Lack of Sleep Affects Kids’ Brains Differently Than Adults

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consistent-bedtime-routine

Photo Credit: Kids Harbor

 

 

You certainly don’t need scientific evidence to prove to you that sleep deprivation is harmful to your health; however, what you do need to understand is that lack of sleep affects children differently than adults. According to a statement from The Centers for Disease Control and Prevention (CDC), one in three adults isn’t getting the proper amount of sleep, which leads to critical health and mental issues.

 

Additionally, the CDC also associates frequent mental distress, stroke, heart disease, obesity, high blood pressure, and diabetes with sleeping less than seven hours each night. Adults aren’t the only ones who can have negative effects on inadequate sleep; children can also experience several adverse consequences from not sleeping enough. A study indicates that reduced sleep in children can impact the maturation of their brain and also cause damage.

During the study, researchers measured how deep sleep activity was associated with the myelin portion of the brain (which is critical to brain development.) Myelin is known as a fatty microstructure of the brain’s white matter, allowing electrical information between the brain cells to provide a quicker travel.

Results of the study show that sleep loss does, in fact, affect the brain specifically in the regions associated with the myelin content, at least short-term during sensitive periods where the brain is going through developmental changes. Further studies are underway to research the long-term effects of kids going to bed late and getting insufficient sleep.

So, How Can You Prevent This?

It may seem easy to say kids should go to bed early. That’s an obvious statement but each family and their schedule varies. The following are a few tips that can benefit you and your family to ensure your child is getting adequate sleep.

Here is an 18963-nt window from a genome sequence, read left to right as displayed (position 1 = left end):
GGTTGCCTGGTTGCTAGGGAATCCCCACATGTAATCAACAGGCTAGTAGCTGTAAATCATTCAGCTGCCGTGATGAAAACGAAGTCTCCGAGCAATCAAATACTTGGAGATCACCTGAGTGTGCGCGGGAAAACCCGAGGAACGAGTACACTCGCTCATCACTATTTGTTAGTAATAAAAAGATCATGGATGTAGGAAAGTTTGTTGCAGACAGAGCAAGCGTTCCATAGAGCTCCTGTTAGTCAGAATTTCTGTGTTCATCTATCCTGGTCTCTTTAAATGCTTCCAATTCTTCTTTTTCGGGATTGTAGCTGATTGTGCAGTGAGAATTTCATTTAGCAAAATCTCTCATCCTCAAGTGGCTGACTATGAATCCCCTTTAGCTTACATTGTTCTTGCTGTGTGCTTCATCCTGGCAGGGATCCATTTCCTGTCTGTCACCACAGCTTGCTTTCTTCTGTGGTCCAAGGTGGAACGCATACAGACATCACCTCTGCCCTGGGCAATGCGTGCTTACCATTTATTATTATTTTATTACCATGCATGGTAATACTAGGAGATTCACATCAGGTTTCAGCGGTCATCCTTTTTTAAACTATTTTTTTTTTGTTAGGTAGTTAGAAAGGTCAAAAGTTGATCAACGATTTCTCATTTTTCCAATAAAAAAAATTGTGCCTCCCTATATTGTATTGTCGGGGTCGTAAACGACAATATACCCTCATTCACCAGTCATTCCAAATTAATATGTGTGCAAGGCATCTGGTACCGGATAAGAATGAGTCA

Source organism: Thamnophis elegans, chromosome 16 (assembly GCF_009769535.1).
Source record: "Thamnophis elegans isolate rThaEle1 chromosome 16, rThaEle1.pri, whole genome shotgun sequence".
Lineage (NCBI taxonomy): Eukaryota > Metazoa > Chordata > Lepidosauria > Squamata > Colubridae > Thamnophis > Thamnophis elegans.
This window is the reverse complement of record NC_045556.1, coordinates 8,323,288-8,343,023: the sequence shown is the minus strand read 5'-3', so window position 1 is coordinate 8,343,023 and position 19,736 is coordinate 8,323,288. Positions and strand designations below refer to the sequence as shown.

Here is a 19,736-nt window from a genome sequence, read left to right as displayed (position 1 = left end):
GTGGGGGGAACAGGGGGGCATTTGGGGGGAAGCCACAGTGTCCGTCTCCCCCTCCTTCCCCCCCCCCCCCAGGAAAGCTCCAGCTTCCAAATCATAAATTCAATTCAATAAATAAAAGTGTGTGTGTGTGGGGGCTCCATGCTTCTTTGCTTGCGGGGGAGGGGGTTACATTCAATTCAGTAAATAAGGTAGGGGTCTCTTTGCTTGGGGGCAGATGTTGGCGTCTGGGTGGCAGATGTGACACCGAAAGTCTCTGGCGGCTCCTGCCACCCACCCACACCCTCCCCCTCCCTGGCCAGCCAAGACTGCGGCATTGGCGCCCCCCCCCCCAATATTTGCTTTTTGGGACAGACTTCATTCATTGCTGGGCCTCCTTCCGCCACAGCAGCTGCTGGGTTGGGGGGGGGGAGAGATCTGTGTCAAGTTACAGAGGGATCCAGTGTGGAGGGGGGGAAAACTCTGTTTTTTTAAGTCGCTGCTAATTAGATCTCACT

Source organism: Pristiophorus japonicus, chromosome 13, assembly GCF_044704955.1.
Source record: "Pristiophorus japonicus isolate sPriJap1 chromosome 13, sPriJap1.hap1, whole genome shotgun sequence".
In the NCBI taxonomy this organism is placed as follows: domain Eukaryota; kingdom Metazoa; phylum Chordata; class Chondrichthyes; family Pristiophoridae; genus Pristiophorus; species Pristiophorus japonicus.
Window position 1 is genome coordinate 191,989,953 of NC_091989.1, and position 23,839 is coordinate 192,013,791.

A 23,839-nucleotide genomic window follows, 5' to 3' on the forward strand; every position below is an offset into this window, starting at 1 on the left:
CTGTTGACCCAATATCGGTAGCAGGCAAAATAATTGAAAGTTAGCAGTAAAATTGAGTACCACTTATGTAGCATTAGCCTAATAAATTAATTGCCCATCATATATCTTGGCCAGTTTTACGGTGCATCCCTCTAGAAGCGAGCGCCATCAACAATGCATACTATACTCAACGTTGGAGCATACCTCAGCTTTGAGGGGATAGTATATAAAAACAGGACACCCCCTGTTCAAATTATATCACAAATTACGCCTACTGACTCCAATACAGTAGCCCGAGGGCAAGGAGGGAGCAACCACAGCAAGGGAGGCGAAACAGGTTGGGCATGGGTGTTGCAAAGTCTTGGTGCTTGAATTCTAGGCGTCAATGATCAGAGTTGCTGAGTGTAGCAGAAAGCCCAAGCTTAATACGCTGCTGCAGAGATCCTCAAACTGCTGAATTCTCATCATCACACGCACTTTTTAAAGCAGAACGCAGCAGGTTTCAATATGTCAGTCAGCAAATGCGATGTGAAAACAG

Reduce TV Time in Child’s Bedroom

It’s a parent’s personal preference if they want to allow a TV in their child’s bedroom. However, to ensure that your child is getting enough sleep, make sure their TV is off. It’s not just because they will watch it if it’s on, but studies show that deep sleep can’t occur if there is a TV on in the room or if their room is lit up.

 

Little boy in casuals sittting in empty room with laptop
Photo Credit: Stay at Home Servers

No Screen Time Before Bed

Having no screen time before bed doesn’t just apply to television. A useful tip is to reduce tablet, video game, and other electronic screen time at least 2-3 hours before bed. Having the screen time before bed stimulates the brain and it can lead to a child having a harder time getting to sleep. Unplugging electronics at least a couple hours before bedtime gives your child’s brain time to unwind

Routine is Everything

If your child already has a habit of staying up late, don’t get too upset if you try getting them to bed early and they don’t fall asleep right away. They aren’t trying to be bad – usually – their bodies just need to adapt to the new routine.

 

Do you have any other tips that would benefit other readers for making sure children get enough sleep? We would love to hear your ideas!